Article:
Andrew Sullivan's Fantasy World

His perspective as a British, gay, conservative in America makes him one of the most interesting talking heads around.
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I have a tremendous amount of respect for Andrew Sullivan. His blog "The Daily Dish" is perhaps the finest one man show online, and he has contributed significantly to making blogging a respectable profession.

Sullivan's writing is beautifully clear, passionate and painfully honest, and one day, I'd like to be able to write like him. His perspective as a British, gay, conservative in America makes him one of the most interesting talking heads around, and I for one, could not go a day without reading him.

Sullivan's stern shift away from Bush Republicans has given him a home amongst liberals, but his brand of libertarian republicanism is far from the progressive thinking found on pages like these.

Last Friday on Real Time with Bill Maher, Sullivan stated emphatically (and rather loudly over Naomi Klein) that the current crisis on Wall Street "does not validate Noam Chomsky, this validates Ron Paul." Sullivan bared his oft concealed bullying Republican fangs, trashing the 'big government' liberal guests and claiming victory of his traditional conservative views. On his blog on Monday, Sullivan posted a YouTube clip of Ron Paul titled "Ron Paul was right," saying "I've never been prouder that I endorsed the only truth teller in this circus of lies."

Sullivan's argument (and Ron Paul's for that matter) was as follows: The general population is responsible for the crisis on Wall Street. They took loans they could not afford to pay back to compensate for declining wages from the 1970s onwards. "No one is ever forced to take out a loan they cannot repay," stated Sullivan. "If we actually had capitalism...If we actually had fiscal conservatism, none of this would have happened."

According to Sullivan, small government, free markets and personal responsibility are the keys to economic growth and prosperity, and neither the current incarnation of the Republicans or Democrats understand this. Markets function well by themselves, and the less government has to do with them, the better.

Sullivan's Friedman-esque world view is interesting, and his critique of the bastardized corporate socialism espoused by the Bush Administration is right on the money. But the free market conservatism he believes in works only in a fantasy world that has never, and will never, exist.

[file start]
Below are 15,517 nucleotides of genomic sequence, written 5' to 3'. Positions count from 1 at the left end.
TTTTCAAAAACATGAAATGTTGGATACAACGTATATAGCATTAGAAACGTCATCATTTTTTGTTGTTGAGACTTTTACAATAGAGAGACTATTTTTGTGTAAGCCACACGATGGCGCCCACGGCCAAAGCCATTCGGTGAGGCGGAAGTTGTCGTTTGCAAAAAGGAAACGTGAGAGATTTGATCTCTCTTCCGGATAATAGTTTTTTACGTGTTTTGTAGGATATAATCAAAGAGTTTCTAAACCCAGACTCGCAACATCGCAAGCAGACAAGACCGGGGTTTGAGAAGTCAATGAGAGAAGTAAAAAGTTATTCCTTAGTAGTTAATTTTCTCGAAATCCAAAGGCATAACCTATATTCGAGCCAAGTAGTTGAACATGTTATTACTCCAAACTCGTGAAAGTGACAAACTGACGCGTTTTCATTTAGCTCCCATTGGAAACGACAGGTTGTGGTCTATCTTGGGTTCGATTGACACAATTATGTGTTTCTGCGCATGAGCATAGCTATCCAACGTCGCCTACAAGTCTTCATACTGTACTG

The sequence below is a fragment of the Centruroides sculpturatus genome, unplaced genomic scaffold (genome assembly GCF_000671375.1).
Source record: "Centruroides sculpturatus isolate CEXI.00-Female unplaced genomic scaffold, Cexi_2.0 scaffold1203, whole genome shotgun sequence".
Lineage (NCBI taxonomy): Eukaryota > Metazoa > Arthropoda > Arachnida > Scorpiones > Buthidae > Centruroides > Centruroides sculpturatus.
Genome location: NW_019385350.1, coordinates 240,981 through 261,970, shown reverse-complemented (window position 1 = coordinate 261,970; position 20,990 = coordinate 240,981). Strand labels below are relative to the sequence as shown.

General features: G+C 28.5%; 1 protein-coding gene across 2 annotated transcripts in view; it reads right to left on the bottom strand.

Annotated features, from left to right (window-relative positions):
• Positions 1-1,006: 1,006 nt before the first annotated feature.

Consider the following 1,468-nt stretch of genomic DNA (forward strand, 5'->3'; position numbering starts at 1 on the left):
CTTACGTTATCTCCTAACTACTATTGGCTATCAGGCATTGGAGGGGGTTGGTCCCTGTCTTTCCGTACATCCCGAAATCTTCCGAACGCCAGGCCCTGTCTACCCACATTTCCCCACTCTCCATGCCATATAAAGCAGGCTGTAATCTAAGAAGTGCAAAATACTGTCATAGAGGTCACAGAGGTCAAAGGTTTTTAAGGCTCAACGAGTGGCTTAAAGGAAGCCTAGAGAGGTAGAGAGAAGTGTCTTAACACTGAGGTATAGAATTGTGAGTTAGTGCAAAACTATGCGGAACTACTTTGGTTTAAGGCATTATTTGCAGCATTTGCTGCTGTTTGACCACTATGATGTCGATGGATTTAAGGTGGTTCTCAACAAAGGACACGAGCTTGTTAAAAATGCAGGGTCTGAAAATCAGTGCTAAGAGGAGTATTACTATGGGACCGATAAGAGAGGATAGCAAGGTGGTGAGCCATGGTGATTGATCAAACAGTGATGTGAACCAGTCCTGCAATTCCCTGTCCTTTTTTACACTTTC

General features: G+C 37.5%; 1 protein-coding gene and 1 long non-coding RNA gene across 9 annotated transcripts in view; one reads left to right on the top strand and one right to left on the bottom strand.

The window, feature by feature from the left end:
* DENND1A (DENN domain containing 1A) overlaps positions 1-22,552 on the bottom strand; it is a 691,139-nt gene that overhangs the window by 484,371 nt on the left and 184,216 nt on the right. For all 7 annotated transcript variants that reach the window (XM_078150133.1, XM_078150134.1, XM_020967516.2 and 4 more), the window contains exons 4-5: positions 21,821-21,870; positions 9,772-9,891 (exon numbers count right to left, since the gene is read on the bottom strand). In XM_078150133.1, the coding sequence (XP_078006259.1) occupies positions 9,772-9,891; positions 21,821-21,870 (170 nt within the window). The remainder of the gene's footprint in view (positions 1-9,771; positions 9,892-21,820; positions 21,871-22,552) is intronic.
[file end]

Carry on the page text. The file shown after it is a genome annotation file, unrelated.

Naomi Klein, author of the brilliant Shock Doctrine attempted to set Sullivan straight, likening his views to idealists on the extreme left. "Where is this ideal capitalism of which you speak?' she asked. But Sullivan was having none of it, asserting as fact that capitalism was the best way to create economic growth ever discovered.

The problem is, capitalism in its raw form (a la Milton Friedman) is a totally mythological creature that has nothing to do with practical economics. The history of western economic growth is predominantly that of massive protectionism, central planning and government spending. As Cambridge professor Ha Joon Chang writes:

Most of today's rich countries deployed tariff protection for extended periods in order to promote their infant industries. Many of them also actively used government subsidies and public enterprises to promote new industries. Japan and many European countries have given numerous subsidies to strategic industries. The US has publicly financed the highest share of research and development in the world. Singapore, despite its free-market image, has one of the largest public enterprise sectors in the world, producing around 30 percent of the national income. Public enterprises were also crucial in France, Finland, Austria, Norway, and Taiwan.

One of the biggest protectionists in U.S history was Ronald Reagan, the so called champion of free market economics. In 1984, White House Chief of Staff, James Baker, bragged that Reagan had "imposed more import relief than any president since Herbert Hoover."

It is the dirty secret that small government conservatives refuse to accept.

In an ideal world, I too am a small government, fiscal conservative. I believe a mammoth state intervening in people's lives and businesses can be harmful, immoral and counter productive. But we live in a highly industrialized modern nation with hundreds of millions of people reliant on infrastructure and efficient planning. Without government, this falls apart (as we have seen under Bush), and therefore I regard myself practically as a big government liberal. We need a state, and we need it to work properly.

The argument as I see it, comes down to how resources are distributed by the state. Sullivan believes the state should not penalize the rich and tax away their money. I believe that most people with enormous wealth got that way with a great deal of help from the government, and should pay more tax out of gratitude and patriotism. Bailouts are common in U.S corporate history, and most profitable industries have been nurtured by the state at some point in time. Take the internet for example, a project funded largely by the tax payer, on which Sullivan makes a very nice living.

Perhaps he should think about that before railing against redistributive government policies, as in his alternative universe, "The Daily Dish" would probably not exist. And that would be a world not worth living in.

Ben Cohen is the editor of The Daily Banter and a contributing writer to and Boxing Monthly Magazine. He can be reached at

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